4 of 4 people found this review helpful

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    5 out of 5 stars
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  • Jack Williamson
  • 2016-09-15

Back to the good stuff

So, I LOVED Dune, and was really disappointed by Dune Messiah - but Children of Dune gets back to the grand, empire defining space opera I was craving.

3 of 3 people found this review helpful

  • Overall
    4 out of 5 stars
  • Upset and Walking
  • 2008-02-17

Continued Good Work

Scott Brick and Simon Vance do a remarkable job bringing the characters and places to life in the Dune series. It has been a while since I have read "Children" and I am impressed with the layers of the Dune world that Herbert describes. I hope Audible continues to translate the original series into the audible format. My second favorite book after "Dune" is the "God Emperor," so I hope the trend continues. "Children" is an enjoyable listen for fans of Herbert.

14 of 17 people found this review helpful

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    5 out of 5 stars
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  • N. H.
  • United States
  • 2018-09-25

A great job continuing the story of Dune

This is my second favorite of the Dune series. Frank Herbert does an excellent job tying the events in this book to the previous two. He also treats all characters, except a few, with sympathy. The narration of this one is much better than the previous two.

2 of 2 people found this review helpful

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    5 out of 5 stars
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  • Robert
  • 2014-03-27

I was suprised.

I was surprised to find this book to fit so well with the previous two. Even though you are following a new main character, I found the transition was natural and the story flowed very well.

4 of 5 people found this review helpful

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    5 out of 5 stars
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  • Amazon Customer
  • 2016-02-16

Brilliant story, brilliant narration

If you're a big fan of Dune, don't hesitate to get the audiobooks. It really adds a whole new level of understanding to the storyline and paints a picture that reading a paper copy alone won't do. I've read the physical copies of the entire series and now listened to the first three. It's truly the best way to solidify the incredible experience that is Frank Herbert's masterpiece.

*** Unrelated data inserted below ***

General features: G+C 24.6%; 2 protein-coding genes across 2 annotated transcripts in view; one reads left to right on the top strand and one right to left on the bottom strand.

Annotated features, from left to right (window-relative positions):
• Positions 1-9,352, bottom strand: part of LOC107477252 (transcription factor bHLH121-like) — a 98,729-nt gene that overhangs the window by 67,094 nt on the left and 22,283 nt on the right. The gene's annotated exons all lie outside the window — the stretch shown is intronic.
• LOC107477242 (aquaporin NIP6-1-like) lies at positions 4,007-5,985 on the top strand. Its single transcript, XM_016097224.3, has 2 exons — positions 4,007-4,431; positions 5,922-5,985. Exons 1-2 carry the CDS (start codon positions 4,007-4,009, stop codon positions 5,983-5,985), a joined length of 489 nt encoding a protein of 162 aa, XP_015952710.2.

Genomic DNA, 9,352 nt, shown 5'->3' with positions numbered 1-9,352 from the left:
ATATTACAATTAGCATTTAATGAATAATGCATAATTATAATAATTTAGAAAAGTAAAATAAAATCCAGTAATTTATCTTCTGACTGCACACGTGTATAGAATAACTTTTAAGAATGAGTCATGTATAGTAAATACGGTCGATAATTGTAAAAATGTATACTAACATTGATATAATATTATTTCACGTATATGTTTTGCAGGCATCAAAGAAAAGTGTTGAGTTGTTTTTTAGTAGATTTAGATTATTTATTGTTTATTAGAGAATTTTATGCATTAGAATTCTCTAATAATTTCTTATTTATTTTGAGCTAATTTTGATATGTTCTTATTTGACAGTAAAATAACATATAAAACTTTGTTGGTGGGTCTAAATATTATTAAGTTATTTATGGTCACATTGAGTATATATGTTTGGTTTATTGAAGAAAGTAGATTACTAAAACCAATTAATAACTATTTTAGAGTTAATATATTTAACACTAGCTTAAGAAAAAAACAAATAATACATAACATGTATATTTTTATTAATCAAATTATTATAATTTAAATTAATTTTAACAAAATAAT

1 of 1 people found this review helpful

  • Overall
    5 out of 5 stars
  • C. Alexis
  • Denver, CO
  • 2009-02-25

Fabulous readers, compelling story.

As is the case with all of the Dune texts I’ve read, this one stuns in its capacity to tell a compelling story while using challenging language that asks the reader to think. There’s something to be said for simple and imaginative books such as Harry Potter and for series like the Enders Game series, which was compelling and inventive and yet scattered, because of Orson Scott Card’s self-professed carelessness in sketching out his fictive worlds. Yet there is something more profound about Herbert’s works, which hint that the author was a bit of a madman and a genius. His worlds are brilliantly demarcated, consistent, and inventive. In this book—which is fabulously narrated—we see the consequences of some of the actions taken by our favorite characters from Dune. As with all of the books in the series, it is interesting to read Herbert’s philosophical science fiction, which often challenges us to think through murky moral territory and imagine what actions we’d take in a similar universe. It is also fascinating to read about a fictive world with concerns that are so different from our own, while still resonating with our political situation (such as how water and spice is used and consumed, and the parallels in our world of water rights and the sale of drugs and weapons).

4 of 6 people found this review helpful

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    3 out of 5 stars
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    4 out of 5 stars
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  • Randall James Andrews
  • 2015-09-12

A good sequel

I was not as impressed with this book, where as I was with Dune. I'm taking a break from this series.

3 of 5 people found this review helpful